Figure 4. Trends in human and livestock population and permanent pastures in 19 arid and semi-arid Arabic-speaking countries


NOTE: Permanent pasture: lands used permanently (five years or more) for herbaceous forage crops either cultivated, or growing wild (wild prairie or grazing lands) (FAOSTAT, 1993). Rangelands in arid and semiarid areas include permanent pastures and land not suited for other uses. Livestock: cattle, goats, sheep and camels.

Source: FAO (1996).

In contrast to the majority of the drylands of Africa, extensive livestock production in the Near East and North Africa region has shifted to systems which are heavily dependent on imported and subsidized feed grain (Sidahmed, 1992). The subsidies mostly favour large herders and absentee livestock owners in the high and middle-income countries such as Saudi Arabia, where only 20% of the basic feed resources are provided by range forages and the balance by barley grain. However, supplemental feeding is also very attractive to poor farmers, who find financial incentives from converting food grain into animal protein. This is particularly the case in countries where animal value is stable and highly rewarding compared with local currencies. For example, the price ratio of sheep to grain in Algeria exceeded 20 to 1 (Bayer and Waters-Bayer, 1995). In semi-arid central Tunisia, smallholders in normal years buy 40% of the feed they require and in the dry years up to 70%. However, the availability of supplemental feed does not take animals off the rangelands. Because the natural feed resources are cheap and since grazing is known to improve meat quality, animals are kept continuously on the range, which disturbs the natural balance and intensifies the degradation process.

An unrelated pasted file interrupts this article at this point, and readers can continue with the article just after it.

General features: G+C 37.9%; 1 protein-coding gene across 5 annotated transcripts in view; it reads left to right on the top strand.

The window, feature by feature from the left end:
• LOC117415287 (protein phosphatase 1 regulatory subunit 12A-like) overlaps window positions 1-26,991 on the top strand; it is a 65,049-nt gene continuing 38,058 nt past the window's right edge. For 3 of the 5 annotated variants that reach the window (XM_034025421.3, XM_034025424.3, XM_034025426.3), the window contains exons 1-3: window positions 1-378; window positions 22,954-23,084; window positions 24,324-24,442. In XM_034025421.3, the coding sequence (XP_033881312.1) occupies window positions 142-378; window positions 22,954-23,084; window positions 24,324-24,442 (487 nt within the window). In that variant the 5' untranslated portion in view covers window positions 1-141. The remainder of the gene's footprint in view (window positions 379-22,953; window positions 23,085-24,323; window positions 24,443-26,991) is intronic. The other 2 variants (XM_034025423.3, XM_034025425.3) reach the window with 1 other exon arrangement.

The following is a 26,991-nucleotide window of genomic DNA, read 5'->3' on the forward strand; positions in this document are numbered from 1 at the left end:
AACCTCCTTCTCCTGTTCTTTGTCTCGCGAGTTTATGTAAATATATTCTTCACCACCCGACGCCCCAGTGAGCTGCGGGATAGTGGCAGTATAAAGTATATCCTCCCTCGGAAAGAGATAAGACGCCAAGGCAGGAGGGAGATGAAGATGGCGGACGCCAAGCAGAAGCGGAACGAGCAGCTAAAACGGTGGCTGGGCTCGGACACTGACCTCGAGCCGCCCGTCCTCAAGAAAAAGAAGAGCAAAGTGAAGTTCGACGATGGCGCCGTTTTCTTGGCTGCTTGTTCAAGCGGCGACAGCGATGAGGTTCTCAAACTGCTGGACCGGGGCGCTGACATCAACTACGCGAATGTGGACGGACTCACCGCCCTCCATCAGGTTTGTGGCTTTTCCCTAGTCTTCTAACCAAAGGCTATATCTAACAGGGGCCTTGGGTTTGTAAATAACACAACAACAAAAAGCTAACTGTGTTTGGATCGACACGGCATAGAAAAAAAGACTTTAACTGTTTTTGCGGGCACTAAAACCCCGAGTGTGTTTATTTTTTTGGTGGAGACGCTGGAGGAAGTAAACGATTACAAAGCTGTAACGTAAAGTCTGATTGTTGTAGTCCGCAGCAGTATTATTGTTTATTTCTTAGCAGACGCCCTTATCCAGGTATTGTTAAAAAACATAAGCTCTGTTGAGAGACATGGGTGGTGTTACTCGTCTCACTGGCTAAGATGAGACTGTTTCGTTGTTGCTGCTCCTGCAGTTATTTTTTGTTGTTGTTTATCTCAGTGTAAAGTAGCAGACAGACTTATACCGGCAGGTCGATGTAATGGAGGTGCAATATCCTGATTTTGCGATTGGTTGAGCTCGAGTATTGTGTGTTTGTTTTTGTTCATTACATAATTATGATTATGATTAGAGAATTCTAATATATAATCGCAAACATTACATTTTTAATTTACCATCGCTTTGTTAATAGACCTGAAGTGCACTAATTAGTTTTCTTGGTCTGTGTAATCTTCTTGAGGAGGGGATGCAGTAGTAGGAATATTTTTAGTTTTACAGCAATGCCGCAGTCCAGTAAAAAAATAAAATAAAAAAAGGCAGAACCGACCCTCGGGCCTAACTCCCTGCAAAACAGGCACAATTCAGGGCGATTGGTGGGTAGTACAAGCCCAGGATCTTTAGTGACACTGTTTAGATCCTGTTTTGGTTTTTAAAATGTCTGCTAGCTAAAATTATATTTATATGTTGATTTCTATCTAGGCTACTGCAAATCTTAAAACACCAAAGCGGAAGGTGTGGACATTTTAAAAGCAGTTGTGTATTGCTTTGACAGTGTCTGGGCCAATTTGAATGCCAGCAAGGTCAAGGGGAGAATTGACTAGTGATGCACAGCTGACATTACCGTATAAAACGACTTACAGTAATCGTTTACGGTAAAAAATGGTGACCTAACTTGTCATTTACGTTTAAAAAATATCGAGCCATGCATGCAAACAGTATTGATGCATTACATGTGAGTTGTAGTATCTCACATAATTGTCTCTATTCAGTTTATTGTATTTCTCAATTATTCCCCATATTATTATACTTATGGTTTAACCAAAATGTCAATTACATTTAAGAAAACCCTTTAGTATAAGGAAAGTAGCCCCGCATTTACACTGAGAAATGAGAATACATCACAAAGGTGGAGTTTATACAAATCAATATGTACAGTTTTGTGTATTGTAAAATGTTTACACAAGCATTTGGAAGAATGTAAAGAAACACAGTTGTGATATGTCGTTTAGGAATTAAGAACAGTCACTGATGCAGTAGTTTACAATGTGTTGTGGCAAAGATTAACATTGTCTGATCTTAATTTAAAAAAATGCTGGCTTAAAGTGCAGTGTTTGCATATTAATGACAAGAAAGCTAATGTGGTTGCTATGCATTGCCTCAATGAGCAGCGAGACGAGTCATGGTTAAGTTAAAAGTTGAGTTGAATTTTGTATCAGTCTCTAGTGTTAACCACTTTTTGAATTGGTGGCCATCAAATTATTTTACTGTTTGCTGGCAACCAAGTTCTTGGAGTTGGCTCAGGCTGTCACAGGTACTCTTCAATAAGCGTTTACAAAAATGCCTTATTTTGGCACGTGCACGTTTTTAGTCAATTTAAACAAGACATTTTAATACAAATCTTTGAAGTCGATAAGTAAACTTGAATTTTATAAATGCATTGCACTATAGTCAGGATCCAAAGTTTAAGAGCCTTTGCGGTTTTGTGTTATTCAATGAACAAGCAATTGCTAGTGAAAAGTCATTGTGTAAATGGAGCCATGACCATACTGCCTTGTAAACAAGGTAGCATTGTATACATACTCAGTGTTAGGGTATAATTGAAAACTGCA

There is still much work to be done to assess the effect of these changes on the sustainability of rangelands and their value for future generations. Limited observations by IFAD missions to Jordan indicate that the consumption of green feed doubled from the 1960s to the 1990s, leading to extensive depletion of the seed supply (IFAD, 1993). In that country, the range supplied 85% of the livestock feed in the 1950-60s, but total consumption was much lower than the 50% "proper utilization factor". Although the range contribution to animal feed in Jordan was reduced to only 40% in the 1990s, a sharp increase in animal numbers following a sharp rise in imported and subsidized feed grain (Figure 5) has led to the consumption of very large proportions of the standing vegetation (75-90%). According to this study, the area of rangeland subject to intense livestock grazing has been raised to the maximum limit by the establishment of wells and the trucking of water.

Furthermore, based on the modelling exercise used by Peter Harris of the IFAD mission in interpreting the available data, the overall forage-energy-utilization level increased from 35% in the 1960s to 67% at present. In simplified terms, this means that at least 290 kg of forage needed to be grown in the 1960s (when there was a more lenient, more sustainable utilization level and high carryover) in exchange for every 100 kg consumed to keep the rangeland in good condition, whereas, under the present regime (overgrazed ranges with little carryover), only 150 kg are grown for every 100 kg consumed. This might explain the cause of the 50% decline in range productivity in Jordan over the last 30 years. Unfortunately, this kind of information is rare and, when available, is based on distorted or uncertain data.

Figure 5. Trends in livestock numbers, livestock feed imports and forage production in Jordan

NOTE: The number of livestock is a total of sheep, goat, cattle, equine and camel numbers. Feed imports are expressed in terms of metabolizable energy. Forage production is mainly from range, but includes crop residues and local bran and grain.